In the Morecambe bay, the shrimper fisheries are well developped since old. To work these fisheries, a tipical boat was developped, during the XVIII and XIX centuries, the nobbie. They had easy lines, small draught, a cutter rig and a rounded stern that gave them a very personal character. The most famous among the nobbies builders was William Crossfield. He made numerous innovations to the nobbies shape and he is the responsible of the last evolution of the type. Crossfield built also the best yachts inspired to the nobbies style, some of them very luxurious, as the Moya, from 1910, which at present sails in Italy. The Molly too was born at Crossfield as a yacht. The races sailed across the Irish Sea, to the Isle of Man were specially hard. In these, during the interwars period and in the Fifties, one boat the Zulu, a 42 footer, sparkled among the fleet. She was designed by William Stoba, another great nobbies designer. But during the Easter race of 1950 even the Zulu was obliged to withdraw from the race, due to bad weather as all the fleet. All... but the Molly, then called Nahula. With her audacious crew (some of them were very seasick, by the way), the Nahula kept sailing to the victory of a historic edition. Nowadays, the Molly has been very well restored by her present owner who gave her back her original rig and a somewhat up-dated interior lay-out, that keeps however the austerity and charm of the past. This boat is lying close to the Barcelona International Airport. You can fly there, see the boat and come back on the same day. Please contact us in Spanish, English, French or Italian.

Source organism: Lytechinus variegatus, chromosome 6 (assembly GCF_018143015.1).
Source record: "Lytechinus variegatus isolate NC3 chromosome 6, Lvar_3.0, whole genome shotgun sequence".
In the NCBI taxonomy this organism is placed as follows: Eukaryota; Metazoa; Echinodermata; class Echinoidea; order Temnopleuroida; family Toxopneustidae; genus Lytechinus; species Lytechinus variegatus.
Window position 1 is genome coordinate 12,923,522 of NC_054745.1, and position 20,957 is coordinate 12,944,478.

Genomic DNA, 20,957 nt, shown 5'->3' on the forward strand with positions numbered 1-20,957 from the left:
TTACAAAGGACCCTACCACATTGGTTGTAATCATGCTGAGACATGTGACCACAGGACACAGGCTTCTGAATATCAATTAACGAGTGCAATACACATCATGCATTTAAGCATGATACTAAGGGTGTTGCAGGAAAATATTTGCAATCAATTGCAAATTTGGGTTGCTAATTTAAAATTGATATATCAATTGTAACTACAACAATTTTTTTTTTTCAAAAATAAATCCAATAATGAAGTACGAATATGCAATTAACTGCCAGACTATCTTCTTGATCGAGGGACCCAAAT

C. de Bartomeu Barceló y Mir, 9
Palma de Mallorca